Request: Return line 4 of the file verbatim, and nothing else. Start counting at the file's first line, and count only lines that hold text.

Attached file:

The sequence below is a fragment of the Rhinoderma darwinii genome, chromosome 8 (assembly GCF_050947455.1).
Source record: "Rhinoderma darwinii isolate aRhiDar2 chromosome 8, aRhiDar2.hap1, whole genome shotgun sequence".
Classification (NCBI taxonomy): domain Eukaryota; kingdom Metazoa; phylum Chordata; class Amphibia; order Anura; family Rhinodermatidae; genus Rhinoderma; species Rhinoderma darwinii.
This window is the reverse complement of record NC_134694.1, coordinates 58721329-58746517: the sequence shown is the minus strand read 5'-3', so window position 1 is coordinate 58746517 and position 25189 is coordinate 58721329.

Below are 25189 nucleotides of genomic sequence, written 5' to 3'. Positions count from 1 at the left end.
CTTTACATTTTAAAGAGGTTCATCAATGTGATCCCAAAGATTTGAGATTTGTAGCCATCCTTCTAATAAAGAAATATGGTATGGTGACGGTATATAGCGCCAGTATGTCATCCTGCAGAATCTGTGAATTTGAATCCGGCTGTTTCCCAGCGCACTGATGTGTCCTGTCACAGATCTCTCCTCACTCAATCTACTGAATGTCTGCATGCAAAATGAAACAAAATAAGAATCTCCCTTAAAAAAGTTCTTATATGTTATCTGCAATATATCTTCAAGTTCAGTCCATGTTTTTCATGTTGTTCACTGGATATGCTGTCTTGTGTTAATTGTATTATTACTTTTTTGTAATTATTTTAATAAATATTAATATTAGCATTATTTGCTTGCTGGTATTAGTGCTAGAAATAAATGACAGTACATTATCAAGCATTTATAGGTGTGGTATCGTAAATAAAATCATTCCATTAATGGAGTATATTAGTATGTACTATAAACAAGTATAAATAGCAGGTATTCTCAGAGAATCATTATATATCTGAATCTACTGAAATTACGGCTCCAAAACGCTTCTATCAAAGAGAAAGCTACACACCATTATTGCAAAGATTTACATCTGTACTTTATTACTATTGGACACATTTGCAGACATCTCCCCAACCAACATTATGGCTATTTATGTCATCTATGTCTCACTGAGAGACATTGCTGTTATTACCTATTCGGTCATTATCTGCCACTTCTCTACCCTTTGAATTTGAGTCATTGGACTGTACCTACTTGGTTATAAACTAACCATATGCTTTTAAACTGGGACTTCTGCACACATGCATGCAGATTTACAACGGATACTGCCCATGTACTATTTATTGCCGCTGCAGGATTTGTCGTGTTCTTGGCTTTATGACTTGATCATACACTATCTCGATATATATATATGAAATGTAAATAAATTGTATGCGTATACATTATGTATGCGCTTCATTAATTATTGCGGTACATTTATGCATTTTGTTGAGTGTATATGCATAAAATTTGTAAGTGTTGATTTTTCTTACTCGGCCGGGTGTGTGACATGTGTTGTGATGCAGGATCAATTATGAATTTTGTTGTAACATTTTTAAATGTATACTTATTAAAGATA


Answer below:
This window is the reverse complement of record NC_134694.1, coordinates 58721329-58746517: the sequence shown is the minus strand read 5'-3', so window position 1 is coordinate 58746517 and position 25189 is coordinate 58721329.